See Appendix 1 for search terms used in strategies for this review.

Searching other resources

  1. Reference lists of review articles, relevant studies and clinical practice guidelines.

  2. Letters seeking information about unpublished or incomplete studies to investigators known to be involved in previous studies.

Data collection and analysis

Selection of studies

The search strategy described will be used to obtain titles and abstracts of studies that may be relevant to the review. The titles and abstracts will be screened independently by two authors, who will discard studies that are not applicable; however studies and reviews that might include relevant data or information on studies will be retained initially. Two authors will independently assess retrieved abstracts and, if necessary the full text, of these studies to determine which studies satisfy the inclusion criteria.

Data extraction and management

Data extraction will be carried out independently by two authors using standard data extraction forms. Studies reported in non-English language journals will be translated before assessment. Where more than one publication of one study exists, reports will be grouped together and the publication with the most complete data will be used in the analyses. Where relevant outcomes are only published in earlier versions these data will be used. Any discrepancy between published versions will be highlighted.

Assessment of risk of bias in included studies

The following items will be independently assessed by two authors using the risk of bias assessment tool (Higgins 2011) (see Appendix 2).

  • Was there adequate sequence generation (selection bias)?

  • Was allocation adequately concealed (selection bias)?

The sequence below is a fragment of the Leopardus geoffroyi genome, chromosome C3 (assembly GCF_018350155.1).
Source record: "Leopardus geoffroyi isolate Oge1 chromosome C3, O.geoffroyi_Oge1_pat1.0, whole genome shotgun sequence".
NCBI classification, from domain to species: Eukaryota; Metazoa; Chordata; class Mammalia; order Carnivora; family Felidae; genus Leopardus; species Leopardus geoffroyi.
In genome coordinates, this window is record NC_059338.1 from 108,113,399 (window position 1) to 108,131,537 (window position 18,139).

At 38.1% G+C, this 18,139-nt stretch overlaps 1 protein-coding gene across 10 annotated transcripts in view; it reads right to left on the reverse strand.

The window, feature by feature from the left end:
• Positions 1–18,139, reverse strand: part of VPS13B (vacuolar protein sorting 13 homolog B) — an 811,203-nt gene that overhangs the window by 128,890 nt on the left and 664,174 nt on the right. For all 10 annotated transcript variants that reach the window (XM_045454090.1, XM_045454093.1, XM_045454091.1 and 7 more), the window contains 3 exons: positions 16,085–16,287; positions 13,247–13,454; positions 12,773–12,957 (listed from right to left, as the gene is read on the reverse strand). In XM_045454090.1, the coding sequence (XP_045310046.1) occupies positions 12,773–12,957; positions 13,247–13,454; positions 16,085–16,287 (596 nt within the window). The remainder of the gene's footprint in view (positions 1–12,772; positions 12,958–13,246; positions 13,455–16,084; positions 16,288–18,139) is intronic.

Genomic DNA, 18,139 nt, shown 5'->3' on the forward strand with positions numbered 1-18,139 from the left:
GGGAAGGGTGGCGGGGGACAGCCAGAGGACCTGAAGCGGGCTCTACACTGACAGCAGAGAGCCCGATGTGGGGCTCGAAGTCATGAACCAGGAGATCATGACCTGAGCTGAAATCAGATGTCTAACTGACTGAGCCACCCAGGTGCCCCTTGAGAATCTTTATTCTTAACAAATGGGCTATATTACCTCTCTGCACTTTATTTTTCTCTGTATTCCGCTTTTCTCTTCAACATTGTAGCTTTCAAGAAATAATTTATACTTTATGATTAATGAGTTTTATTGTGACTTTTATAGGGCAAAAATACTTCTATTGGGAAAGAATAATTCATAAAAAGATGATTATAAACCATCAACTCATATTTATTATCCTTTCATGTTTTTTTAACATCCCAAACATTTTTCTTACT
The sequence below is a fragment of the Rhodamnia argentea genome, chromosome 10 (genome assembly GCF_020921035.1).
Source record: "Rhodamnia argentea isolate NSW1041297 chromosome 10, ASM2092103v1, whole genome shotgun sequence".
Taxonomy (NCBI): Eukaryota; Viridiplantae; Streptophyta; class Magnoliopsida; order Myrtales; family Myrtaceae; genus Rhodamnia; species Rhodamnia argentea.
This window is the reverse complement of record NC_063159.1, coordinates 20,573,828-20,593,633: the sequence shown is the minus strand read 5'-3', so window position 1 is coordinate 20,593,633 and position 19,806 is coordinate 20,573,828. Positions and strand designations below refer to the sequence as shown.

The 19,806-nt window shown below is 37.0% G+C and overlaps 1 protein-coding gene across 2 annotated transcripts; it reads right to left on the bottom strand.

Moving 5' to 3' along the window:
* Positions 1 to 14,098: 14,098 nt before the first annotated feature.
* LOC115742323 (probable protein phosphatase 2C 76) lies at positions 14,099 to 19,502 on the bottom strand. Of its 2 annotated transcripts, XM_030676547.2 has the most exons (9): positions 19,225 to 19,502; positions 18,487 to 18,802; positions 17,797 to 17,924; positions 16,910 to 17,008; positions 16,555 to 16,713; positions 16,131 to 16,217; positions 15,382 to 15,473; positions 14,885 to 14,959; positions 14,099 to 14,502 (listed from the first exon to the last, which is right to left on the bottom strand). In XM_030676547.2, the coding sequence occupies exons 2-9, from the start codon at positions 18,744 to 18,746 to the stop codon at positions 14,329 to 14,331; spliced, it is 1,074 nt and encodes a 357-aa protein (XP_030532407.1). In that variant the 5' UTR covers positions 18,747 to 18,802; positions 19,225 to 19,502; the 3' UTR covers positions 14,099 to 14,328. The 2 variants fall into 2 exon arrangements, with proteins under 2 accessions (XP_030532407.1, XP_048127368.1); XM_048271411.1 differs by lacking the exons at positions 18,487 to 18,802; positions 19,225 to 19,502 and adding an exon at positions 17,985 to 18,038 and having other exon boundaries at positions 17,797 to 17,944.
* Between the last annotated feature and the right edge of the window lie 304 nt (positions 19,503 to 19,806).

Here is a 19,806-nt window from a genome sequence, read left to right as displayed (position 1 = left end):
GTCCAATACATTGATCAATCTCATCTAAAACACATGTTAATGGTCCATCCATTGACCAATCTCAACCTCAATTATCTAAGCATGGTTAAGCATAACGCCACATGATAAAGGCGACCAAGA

• Was knowledge of the allocated interventions adequately prevented during the study (detection bias)?

    • Participants and personnel

    • Outcome assessors

  • Were incomplete outcome data adequately addressed (attrition bias)?

  • Are reports of the study free of suggestion of selective outcome reporting (reporting bias)?

  • Was the study apparently free of other problems that could put it at a risk of bias?

Non-randomised studies

As suggested in the Cochrane Handbook for Systematic Reviews of Interventions, (section 13.5, Higgins 2011) the Newcastle-Ottawa scale for assessing risk of bias of non-randomised studies will be used (Wells 2012). Although the score does not classify the studies according to study quality, the most appropriate scale – the Newcastle-Ottawa Scale for Cohort studies (Appendix 3; Appendix 4) identifies issues with three domains. These three domains looking at selection (or representativeness of cohorts), comparability (of cohorts due to design or analysis) and outcomes (assessment and follow-up) are further subdivided into eight questions. In the scale, a high-quality choice is represented by a star. The selection, comparability and outcome domains have four, one and three possible stars respectively.

Measures of treatment effect

For dichotomous outcomes (recurrence rate of urinary stones, adverse effects, retreatment) results will be expressed as risk ratio (RR) with 95% confidence intervals (CI). Where continuous scales of measurement were used to assess the effects of treatment (serum electrolytes, urinary parameters, time to formation of new stone), the mean difference (MD) will be used, or the standardised mean difference (SMD) if different scales have been used. For continuous variables missing standard deviations (SD), SD will be imputed from published statistics that enable calculation or estimation of the standard deviation such as P values or standard error.

Unit of analysis issues

In the case of a cluster-randomised study design, data will be analysed by the unit of randomisation, for example, the hospital centre or treating physician. Only the first period of cross-over studies will be included because the effects of the initial treatment may affect the outcome of any secondary intervention. In the case of multiple intervention groups (e.g. high and low dose intervention groups), data from each dose group will be combined into one treatment group which will be compared against the non-intervention group.